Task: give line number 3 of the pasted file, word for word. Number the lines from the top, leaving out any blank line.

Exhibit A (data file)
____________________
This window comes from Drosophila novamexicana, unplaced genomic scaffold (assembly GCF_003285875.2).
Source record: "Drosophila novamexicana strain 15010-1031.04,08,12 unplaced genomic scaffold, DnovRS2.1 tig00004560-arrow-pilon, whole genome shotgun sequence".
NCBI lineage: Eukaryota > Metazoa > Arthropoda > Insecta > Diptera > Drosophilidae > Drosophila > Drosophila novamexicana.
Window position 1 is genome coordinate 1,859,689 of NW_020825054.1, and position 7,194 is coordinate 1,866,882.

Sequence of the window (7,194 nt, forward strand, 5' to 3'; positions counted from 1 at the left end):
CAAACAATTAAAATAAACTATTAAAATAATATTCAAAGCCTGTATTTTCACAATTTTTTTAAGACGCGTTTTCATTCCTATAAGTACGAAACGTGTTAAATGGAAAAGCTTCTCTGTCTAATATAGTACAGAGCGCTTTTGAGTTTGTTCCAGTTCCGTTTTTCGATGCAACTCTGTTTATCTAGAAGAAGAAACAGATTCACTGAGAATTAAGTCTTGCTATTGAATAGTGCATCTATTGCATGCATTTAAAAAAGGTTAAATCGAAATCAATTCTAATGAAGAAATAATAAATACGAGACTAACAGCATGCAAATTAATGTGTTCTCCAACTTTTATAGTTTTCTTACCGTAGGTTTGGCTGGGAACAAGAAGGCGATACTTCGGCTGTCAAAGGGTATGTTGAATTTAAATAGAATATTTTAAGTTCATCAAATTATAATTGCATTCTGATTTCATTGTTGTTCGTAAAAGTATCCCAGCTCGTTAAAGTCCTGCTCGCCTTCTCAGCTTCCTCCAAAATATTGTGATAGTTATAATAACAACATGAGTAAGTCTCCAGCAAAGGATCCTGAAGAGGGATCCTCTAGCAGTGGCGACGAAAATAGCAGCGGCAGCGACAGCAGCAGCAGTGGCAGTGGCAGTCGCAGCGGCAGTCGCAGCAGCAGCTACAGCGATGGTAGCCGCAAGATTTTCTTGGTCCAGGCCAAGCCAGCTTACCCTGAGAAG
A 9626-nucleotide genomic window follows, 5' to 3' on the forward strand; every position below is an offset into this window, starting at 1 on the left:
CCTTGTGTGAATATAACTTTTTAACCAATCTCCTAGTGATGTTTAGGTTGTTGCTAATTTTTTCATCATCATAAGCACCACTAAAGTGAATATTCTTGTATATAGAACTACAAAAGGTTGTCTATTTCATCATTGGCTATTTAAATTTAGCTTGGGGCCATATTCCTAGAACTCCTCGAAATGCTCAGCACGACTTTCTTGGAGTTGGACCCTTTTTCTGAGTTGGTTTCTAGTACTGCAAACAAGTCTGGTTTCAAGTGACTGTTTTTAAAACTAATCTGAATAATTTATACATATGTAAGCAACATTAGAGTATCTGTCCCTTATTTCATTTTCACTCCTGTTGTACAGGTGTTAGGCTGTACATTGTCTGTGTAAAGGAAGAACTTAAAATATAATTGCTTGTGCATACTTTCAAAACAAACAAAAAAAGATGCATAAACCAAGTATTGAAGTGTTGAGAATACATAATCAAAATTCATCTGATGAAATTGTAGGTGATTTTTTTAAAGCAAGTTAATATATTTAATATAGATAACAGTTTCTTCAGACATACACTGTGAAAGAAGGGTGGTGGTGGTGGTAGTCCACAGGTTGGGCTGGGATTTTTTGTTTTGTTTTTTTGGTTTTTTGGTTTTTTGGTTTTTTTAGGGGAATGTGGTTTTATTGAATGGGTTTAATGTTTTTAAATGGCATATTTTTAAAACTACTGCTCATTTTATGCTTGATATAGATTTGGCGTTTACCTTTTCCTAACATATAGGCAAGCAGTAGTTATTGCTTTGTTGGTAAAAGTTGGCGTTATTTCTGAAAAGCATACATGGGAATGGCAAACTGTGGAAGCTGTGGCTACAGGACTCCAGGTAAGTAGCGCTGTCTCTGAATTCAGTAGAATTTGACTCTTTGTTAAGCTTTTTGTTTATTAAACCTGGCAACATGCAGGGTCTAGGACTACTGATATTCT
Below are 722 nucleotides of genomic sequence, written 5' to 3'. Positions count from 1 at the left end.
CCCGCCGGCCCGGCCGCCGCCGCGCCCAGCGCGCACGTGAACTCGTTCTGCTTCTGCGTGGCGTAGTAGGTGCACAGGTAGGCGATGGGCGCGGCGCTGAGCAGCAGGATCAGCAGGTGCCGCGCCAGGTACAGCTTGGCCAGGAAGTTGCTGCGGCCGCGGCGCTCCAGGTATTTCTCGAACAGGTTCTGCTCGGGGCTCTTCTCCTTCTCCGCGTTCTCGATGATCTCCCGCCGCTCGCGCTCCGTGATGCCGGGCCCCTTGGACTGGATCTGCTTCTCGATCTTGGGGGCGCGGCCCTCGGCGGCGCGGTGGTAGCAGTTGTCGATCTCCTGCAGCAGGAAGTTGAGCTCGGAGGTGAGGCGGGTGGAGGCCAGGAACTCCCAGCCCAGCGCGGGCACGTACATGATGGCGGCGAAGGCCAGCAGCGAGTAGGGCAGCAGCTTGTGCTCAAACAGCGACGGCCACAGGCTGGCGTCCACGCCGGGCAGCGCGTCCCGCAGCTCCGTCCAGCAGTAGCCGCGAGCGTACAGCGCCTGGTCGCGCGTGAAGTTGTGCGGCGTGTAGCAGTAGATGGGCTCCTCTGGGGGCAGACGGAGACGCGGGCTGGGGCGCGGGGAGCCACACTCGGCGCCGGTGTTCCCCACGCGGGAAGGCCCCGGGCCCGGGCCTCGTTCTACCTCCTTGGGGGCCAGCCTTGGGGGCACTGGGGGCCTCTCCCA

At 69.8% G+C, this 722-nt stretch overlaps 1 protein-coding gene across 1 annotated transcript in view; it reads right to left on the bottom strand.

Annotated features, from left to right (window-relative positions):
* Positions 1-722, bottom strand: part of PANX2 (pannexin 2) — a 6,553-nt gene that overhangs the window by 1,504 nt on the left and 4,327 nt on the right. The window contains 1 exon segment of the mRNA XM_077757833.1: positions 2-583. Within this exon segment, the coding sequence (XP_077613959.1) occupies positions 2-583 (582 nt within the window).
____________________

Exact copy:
NCBI lineage: Eukaryota > Metazoa > Arthropoda > Insecta > Diptera > Drosophilidae > Drosophila > Drosophila novamexicana.